Ferrari has withdrawn its appeal against Racing Point's Formula 1 brake duct copying case verdict, becoming the final team to drop its opposition to the penalty levied by the FIA.
Having originally submitted a notification to appeal the decision made against Racing Point's brake ducts, Ferrari's withdrawal from the appeals process means that the case will not go to the International Court of Appeal, and is effectively over.
The original verdict announced by the FIA stewards at Silverstone will stand.
Racing Point will retain the penalty of a €400,000 fine and 15 constructors' World Championship points.
The team will also continue to be reprimanded by the stewards at every race where it uses the contentious brake ducts.
McLaren, Williams and Renault had already dropped the matter and, earlier on Sunday, Racing Point confirmed that it would also not continue with its appeal, which was intended to clear its name.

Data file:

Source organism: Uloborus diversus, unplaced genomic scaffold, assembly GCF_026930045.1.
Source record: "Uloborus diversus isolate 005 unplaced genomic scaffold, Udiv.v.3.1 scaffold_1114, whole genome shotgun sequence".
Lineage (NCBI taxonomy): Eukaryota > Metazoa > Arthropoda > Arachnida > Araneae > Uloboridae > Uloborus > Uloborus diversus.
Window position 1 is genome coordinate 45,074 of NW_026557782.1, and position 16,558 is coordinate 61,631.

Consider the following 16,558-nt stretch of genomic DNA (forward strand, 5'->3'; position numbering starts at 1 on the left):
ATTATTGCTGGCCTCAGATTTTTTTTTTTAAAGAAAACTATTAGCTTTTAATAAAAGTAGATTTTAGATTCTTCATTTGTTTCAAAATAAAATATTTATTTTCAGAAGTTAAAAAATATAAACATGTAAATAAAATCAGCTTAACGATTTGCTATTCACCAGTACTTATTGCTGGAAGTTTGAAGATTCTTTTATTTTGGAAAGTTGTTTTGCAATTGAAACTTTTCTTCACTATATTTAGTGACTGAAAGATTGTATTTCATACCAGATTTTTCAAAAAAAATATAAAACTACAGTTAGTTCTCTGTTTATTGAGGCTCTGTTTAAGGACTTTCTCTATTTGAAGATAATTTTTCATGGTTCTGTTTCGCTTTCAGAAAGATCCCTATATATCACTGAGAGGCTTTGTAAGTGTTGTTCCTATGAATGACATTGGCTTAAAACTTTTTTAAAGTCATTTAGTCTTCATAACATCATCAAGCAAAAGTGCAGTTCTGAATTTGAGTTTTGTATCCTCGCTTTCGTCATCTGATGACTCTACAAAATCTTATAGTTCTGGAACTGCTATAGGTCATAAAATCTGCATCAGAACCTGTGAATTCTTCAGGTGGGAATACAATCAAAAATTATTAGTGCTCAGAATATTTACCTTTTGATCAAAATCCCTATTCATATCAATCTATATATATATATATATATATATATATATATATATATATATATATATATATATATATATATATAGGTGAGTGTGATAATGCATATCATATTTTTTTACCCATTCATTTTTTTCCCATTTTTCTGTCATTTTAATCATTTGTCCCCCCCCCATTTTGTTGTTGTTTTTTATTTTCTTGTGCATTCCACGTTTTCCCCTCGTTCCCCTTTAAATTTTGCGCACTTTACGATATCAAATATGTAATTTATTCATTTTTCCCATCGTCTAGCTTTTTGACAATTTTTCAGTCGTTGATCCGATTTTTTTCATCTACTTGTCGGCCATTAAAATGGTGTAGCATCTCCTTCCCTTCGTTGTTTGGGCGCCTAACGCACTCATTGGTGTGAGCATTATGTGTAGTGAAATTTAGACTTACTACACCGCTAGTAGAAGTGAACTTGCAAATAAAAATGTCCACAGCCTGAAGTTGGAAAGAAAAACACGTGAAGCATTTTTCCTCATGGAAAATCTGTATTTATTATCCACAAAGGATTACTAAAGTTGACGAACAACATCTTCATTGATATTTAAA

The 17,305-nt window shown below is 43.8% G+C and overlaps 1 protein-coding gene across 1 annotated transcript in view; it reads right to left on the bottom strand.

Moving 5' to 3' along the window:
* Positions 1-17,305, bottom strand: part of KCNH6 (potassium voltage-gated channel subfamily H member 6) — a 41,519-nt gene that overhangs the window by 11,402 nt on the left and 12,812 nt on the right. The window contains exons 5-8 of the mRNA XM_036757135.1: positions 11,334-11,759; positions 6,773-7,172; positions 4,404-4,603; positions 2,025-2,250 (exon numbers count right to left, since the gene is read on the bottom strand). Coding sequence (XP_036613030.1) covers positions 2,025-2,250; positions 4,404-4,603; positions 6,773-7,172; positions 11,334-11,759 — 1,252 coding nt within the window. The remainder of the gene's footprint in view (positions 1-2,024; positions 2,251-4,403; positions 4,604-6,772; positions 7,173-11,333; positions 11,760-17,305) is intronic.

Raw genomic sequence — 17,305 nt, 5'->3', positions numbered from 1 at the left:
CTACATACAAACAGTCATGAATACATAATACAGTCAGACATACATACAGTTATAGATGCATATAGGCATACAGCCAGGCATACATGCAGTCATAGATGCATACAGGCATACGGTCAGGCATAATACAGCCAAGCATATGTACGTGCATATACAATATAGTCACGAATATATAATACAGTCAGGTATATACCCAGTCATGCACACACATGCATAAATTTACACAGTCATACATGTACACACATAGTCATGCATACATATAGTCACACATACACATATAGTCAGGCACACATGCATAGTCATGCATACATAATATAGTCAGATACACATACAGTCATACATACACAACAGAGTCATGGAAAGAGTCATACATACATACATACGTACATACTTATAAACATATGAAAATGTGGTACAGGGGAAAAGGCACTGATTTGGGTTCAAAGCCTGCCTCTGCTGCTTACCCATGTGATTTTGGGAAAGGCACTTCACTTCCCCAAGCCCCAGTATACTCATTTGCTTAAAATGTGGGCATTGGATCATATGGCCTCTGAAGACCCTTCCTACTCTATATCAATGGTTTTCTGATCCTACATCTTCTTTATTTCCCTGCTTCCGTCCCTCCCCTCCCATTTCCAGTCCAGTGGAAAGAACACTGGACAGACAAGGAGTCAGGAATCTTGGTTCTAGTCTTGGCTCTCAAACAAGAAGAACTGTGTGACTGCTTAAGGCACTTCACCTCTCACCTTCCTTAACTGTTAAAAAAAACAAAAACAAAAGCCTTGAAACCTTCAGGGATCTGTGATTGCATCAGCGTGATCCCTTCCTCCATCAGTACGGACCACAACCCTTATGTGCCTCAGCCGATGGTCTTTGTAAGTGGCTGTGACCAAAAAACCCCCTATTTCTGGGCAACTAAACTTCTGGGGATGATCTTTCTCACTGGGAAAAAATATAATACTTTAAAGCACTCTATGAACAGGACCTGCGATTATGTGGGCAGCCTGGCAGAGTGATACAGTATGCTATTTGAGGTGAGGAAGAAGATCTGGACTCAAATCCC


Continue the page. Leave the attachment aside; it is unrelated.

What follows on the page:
Ferrari boss Mattia Binotto had already indicated in Monza that the team would drop its appeal when the FIA confirmed regulatory changes regarding copying for 2021.
In a statement issued after the Italian GP Ferrari said: "In recent weeks, the collaboration between FIA, F1 and the teams has produced a series of acts - amendments to the 2021 technical and sporting regulations, approved by the F1 Commission and the FIA World Motor Sport Council, and technical directives - which clarify the responsibilities of each championship participant in the design of the components of a single-seater and implement specific monitoring procedures to ensure that both the letter and the spirit of the regulations are fully respected.
"Scuderia Ferrari expresses its appreciation for the timeliness with which the FIA and F1 have effectively tackled a fundamental aspect of the DNA of this highly competitive sport."
Racing Point confirmed that it had dropped its appeal shortly before the start of the Monza race.
The Silverstone team noted: "We welcome the resolution the teams have agreed, and we're pleased the FIA has provided much needed clarification of the rules on listed and non-listed parts.
"The stewards and all parties involved in the appeals process recognise that there was a lack of clarity in the regulations and that we did not deliberately break them.
"Now that the ambiguity around the regulations has been settled, we have decided to withdraw our appeal in the wider interests of the sport."